The meal-kit and grocery delivery sector has experienced massive growth over the past five years and many food subscription businesses are still servicing major cities throughout the crisis. Thomas Farms Kitchen offers set-and-forget weekly deliveries and customisable boxes for fridge and pantry essentials; Dinnerly and Marley Spoon (both meal-kit services are operated by the same company) were still taking new customers at the time of writing, as was Hello Fresh and Pepper Leaf.

Jill Dupleix's wine-roasted figs with sweet tahini yoghurt.
Jill Dupleix's wine-roasted figs with sweet tahini yoghurt. Photo: William Meppem

Tins that aren't tuna

If you've ever been to Continental Deli in Sydney (and hopefully stocked up on their Martinis) or MoVida Next Door in Melbourne, you'll know that tins are kind of a big deal in Spain. Tinned seafood such as chipirones (stuffed squid in ink sauce) and razor clams are a treat on crusty bread. Look for the Cuca and Ortiz brands at specialty grocers, or order online from Alimentaria.

Asian grocers stock a range of tins to add texture to any bland pantry: bamboo shoots and water chestnuts for crunch in salads and stir-fries, and tropical fruit like lychee and mangosteen to pimp ice-cream and desserts.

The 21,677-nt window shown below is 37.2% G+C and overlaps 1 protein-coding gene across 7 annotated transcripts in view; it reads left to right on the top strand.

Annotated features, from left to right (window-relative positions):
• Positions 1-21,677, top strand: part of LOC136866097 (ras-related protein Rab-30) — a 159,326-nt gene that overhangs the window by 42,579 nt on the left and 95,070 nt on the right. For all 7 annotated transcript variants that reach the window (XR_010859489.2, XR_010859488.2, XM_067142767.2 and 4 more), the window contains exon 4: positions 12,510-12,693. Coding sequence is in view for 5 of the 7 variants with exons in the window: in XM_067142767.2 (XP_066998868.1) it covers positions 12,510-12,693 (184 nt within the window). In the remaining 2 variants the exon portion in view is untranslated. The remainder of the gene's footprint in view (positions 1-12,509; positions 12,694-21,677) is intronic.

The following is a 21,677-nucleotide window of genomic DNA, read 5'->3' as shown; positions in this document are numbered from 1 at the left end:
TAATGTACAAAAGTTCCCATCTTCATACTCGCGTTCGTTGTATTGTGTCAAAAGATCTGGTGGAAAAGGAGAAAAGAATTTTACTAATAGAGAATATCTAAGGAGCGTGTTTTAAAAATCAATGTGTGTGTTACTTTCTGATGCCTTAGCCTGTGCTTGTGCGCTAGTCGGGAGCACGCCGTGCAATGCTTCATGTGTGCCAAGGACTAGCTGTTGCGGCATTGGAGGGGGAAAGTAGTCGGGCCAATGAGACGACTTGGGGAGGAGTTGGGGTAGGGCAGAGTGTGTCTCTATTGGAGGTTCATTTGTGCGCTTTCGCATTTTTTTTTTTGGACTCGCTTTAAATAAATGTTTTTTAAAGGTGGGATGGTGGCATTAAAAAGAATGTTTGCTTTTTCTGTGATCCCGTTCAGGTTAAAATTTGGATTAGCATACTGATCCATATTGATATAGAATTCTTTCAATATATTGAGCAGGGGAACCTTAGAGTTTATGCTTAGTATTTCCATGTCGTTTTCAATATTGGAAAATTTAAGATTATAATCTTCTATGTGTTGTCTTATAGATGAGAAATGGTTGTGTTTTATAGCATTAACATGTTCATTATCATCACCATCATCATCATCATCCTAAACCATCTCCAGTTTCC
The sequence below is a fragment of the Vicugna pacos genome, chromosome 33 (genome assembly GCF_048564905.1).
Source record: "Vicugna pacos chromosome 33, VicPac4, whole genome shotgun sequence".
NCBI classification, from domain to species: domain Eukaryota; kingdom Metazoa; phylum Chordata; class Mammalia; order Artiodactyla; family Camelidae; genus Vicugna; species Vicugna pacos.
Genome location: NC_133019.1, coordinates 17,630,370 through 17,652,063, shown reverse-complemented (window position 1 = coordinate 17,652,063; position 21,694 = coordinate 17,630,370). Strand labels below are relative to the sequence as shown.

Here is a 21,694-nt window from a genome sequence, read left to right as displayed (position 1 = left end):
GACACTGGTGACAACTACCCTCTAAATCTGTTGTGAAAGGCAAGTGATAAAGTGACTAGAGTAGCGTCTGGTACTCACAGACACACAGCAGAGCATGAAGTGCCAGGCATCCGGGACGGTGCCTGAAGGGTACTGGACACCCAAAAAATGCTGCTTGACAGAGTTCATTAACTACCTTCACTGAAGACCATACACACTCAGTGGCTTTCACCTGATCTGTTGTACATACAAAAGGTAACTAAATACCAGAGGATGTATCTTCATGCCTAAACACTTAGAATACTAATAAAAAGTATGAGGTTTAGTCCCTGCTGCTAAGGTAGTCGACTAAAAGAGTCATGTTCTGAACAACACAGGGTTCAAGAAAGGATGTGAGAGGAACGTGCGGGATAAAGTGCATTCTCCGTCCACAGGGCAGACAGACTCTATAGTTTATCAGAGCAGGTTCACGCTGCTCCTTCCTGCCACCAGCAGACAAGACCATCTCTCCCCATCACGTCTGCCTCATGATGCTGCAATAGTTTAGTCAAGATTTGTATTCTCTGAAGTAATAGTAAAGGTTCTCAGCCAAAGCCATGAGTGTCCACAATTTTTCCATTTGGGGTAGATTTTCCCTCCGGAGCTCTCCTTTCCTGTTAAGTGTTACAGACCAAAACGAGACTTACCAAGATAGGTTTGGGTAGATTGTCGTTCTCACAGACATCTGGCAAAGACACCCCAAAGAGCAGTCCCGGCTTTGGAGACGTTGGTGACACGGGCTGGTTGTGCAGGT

You can also head to a Middle Eastern or Mediterranean grocer for a whole meal in a can – just add bread. Look for dolmades and octopus, and okra, fat gigantes and green beans in tomato-based spiced sauces.Try Mediterranean Wholesalers or Sonsa Market in Melbourne and Gima Supermarket or Sam's MFC Supermarket in Sydney. 

Dolmades are available in tins, too.
Dolmades are available in tins, too. Photo: Edwina Pickles

Don't be bland

Based on the edible products to fly first off supermarket shelves, your home pantry is undoubtedly well-stocked with rice, pasta and other beige foods. But unless you also went crazy for tinned anchovies, chilli flakes and vinegars, you're going to develop food fatigue pretty damn quickly. These flavour-packed, shelf-stable ingredients will add life and colour to even the blandest of dishes.

Next time you brave the supermarket, supercharge your shop with hot sauce, spices such as cumin and coriander seeds, salty things including tinned fish, capers and soy sauce, acidic things such as vinegars and pickles, and crunchy goodness along the lines of sesame seeds, nuts and fried shallots. Heck, even those squeeze-tubes of herbs are OK in this instance. See also chef Phil Wood's advice on stocking a flavour-filled pantry. 

Pantry love

Empty the contents of your pantry out onto the bench and sort everything in it into "use now", "useful flavour bombs", "future inspiration" and then put it all back. Prioritise all those things that have been sitting there for 10 years (as long as they're safe, of course). Do the same with the freezer and defrost anything completely mysterious and unlabelled to see if you can use it. It's not doing you any good in there, and you'll free up freezer space for essentials. Like ice-cream. And vodka.